Re: Who profits? July 11, and Regulating bingo, editorial, July 17.
What do county Commissioners Bill Stewart and Calvin Harris mean when they say they aren't interested in stronger bingo regulation? They admit to receiving money from big business; therefore, why would they even consider voting in favor of bingo rules that would cause a loss of donations? It is politics and it stinks.
Money seems to pave the way for big business, while charities (i.e., churches, service organizations and fraternal organizations) lose out on money. If Stewart and Harris could only see beyond their wallets, it would be to the benefit of those for which the bingo law was originally passed. Charities are losing out to politics and big business bingo corporations.
I'm sure Bill Stewart and Calvin Harris read the above-referenced stories and had a big laugh. Do away with big business, paid commissioners and large, bought crowds that always show up for any meeting held to recognize bingo regulations. Doing this would certainly allow charities to regain their lost income.
Thank you for your interest on behalf of charities that really do have an interest in bingo regulation!
Art Weltman, chairman
charitable bingo organization
Many would balk mightily
at joining Pinellas Park
Re: Annexation would mean huge Pinellas Park growth, July 25.
My neighbors and I live in some of the unincorporated area in question. And we say not only no but hell, no!
Let me be plain: No one I have talked to wants anything to do with the city of Pinellas Park. I keep up with the news. Those people can't run the town they have now. God help us if they get their hands on some real revenue. We are happy with the services we receive and the taxes we pay. We don't need to help them dress up Park Boulevard.
I did note one bright spot: Pinellas Park wants to take in the cemetery on the west side of 49th Street. So now, when I die, I won't have to have my body shipped up to my kid in Chicago to remain active in politics. Other than that, what's in it for us?
M.Y. Keith, St. Petersburg
Note to Lasita: Rethink
meaning of "sacrifice'
It was with absolute amazement that I read the words of St. Petersburg City Council member Jay Lasita concerning the free use of city tickets for Devil Rays games. After reading of the sacrifice he and his family make because he is a council member, I immediately thought of the sacrifice that many parents make in order to simply provide for their families:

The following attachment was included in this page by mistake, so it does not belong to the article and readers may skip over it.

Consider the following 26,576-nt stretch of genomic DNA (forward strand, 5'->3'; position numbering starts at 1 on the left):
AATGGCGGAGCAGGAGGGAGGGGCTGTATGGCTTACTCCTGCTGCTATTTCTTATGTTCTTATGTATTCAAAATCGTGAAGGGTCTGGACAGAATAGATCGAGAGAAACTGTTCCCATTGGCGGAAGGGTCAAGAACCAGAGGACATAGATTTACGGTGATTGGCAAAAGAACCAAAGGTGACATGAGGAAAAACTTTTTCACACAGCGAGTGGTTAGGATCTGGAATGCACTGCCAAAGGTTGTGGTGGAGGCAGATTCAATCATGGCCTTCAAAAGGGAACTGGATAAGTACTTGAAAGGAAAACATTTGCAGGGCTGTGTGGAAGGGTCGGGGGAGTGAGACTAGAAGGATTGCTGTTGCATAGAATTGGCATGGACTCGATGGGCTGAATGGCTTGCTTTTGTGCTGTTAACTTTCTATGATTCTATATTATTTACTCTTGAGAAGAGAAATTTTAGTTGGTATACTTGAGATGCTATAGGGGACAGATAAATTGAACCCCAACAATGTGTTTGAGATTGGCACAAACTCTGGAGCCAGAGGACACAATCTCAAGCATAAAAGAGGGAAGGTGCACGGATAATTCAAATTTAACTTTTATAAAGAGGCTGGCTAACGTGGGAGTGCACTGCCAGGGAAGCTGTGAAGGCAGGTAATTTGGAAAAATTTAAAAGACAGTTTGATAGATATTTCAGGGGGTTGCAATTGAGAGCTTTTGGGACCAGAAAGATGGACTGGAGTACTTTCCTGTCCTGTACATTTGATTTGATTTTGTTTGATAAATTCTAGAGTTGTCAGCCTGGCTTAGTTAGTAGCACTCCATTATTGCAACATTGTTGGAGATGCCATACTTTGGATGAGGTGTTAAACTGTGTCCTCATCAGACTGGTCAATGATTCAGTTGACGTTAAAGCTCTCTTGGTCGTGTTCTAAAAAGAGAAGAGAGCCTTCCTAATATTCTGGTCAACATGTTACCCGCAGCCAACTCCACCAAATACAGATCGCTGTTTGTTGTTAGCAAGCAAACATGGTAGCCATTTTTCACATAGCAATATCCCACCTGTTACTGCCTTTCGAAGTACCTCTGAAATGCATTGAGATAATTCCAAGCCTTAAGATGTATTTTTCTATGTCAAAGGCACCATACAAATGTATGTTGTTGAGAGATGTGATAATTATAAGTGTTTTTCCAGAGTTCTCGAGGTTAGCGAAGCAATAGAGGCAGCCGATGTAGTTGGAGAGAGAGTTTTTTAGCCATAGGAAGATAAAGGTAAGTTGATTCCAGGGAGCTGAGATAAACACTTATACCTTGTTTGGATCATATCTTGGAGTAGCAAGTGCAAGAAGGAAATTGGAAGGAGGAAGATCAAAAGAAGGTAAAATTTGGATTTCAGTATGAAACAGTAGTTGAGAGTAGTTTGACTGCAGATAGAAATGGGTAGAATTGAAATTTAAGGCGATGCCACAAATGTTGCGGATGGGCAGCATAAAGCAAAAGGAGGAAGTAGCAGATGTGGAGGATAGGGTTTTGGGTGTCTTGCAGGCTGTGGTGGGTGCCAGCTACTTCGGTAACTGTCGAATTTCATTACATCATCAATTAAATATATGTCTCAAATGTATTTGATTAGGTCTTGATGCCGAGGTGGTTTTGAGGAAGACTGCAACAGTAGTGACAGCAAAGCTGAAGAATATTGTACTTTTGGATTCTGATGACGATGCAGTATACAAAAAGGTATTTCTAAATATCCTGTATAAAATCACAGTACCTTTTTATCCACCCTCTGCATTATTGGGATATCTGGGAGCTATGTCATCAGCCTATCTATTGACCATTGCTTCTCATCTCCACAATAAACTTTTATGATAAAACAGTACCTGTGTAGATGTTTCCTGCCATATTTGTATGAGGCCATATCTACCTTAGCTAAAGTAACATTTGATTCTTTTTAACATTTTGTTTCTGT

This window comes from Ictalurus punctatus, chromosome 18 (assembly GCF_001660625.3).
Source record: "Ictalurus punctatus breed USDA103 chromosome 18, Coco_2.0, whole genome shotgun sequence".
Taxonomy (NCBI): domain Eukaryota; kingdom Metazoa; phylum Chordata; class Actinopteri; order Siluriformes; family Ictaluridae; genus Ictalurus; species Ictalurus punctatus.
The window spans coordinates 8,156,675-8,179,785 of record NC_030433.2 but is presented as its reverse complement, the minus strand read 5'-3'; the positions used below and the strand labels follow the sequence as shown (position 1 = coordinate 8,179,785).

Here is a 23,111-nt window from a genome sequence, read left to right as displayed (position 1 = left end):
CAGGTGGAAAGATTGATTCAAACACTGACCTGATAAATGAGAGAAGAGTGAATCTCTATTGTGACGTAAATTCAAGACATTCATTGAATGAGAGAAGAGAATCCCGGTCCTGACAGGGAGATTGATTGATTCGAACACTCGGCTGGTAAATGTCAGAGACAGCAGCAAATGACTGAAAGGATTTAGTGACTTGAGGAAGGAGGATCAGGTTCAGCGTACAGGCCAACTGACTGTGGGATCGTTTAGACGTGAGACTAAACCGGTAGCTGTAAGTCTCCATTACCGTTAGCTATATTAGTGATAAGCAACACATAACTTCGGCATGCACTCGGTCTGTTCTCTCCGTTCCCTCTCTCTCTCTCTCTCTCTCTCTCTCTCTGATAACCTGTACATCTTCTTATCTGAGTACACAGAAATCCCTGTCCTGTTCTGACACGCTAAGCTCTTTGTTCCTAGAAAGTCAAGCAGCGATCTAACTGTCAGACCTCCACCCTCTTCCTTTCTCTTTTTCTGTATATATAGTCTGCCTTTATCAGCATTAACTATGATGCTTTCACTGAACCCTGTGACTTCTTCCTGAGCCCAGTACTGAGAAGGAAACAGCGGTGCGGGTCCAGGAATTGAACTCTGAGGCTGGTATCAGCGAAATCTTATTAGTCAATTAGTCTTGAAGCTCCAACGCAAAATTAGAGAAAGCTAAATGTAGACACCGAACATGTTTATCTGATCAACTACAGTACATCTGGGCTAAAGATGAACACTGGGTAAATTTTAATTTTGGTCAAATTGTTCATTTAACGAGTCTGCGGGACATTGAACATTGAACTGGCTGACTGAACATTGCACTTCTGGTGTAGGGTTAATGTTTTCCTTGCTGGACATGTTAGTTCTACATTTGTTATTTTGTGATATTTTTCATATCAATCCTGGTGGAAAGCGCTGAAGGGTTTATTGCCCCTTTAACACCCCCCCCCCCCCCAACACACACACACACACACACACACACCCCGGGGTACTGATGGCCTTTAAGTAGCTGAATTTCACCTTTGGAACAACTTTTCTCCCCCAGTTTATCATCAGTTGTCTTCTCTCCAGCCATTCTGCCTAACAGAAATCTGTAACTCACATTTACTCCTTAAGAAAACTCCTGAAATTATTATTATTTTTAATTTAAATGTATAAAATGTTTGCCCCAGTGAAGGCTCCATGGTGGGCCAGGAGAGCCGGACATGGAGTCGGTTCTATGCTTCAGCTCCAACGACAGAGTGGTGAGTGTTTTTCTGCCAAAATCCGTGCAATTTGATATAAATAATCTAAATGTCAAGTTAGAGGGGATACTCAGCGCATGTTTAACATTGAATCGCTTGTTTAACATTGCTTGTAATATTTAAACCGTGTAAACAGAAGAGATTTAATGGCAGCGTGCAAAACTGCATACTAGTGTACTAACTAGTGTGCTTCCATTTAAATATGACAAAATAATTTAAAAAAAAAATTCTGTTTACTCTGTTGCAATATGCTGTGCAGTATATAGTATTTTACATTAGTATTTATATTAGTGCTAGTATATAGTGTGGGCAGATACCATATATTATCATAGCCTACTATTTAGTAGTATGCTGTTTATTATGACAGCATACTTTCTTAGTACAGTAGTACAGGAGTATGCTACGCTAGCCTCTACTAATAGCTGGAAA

The father who labors in the hot Florida sun all day in hopes of providing sufficient food for his children and certainly could not afford the price of ballgame tickets. The single mother who rushes from her full-time day job to an afternoon extra job, again, simply trying to keep her family together.
There are countless parents in St. Petersburg who would cherish an outing with their children to see a baseball game. Many must sacrifice family time and every dime just to make ends meet.
Actually, I do not object to the council members' enjoying such perks as baseball tickets. But I am angered by the arrogance Lasita displayed in his comment. In fact, he asked for the job, and if it is such a sacrifice, maybe he should consider leaving the position.
The next time Lasita and his family request free tickets, they should consider inviting a struggling family to join them.
Dusty Asberry, St. Petersburg
Lowry Park Zoo has best
plan for Sunken Gardens
The City Council is trying to decide what to do with Sunken Gardens. I read some of the proposals in the July 28 Neighborhood Times (How will the Gardens grow?). So did my husband.
Both of us think Lowry Park Zoo had the best suggestion: a rain forest. That way the city can leave the plants (many of them very rare) in there.
Some of the other suggestions involve new restaurants. Who needs more restaurants on Fourth Street?
Nancy and James Waterman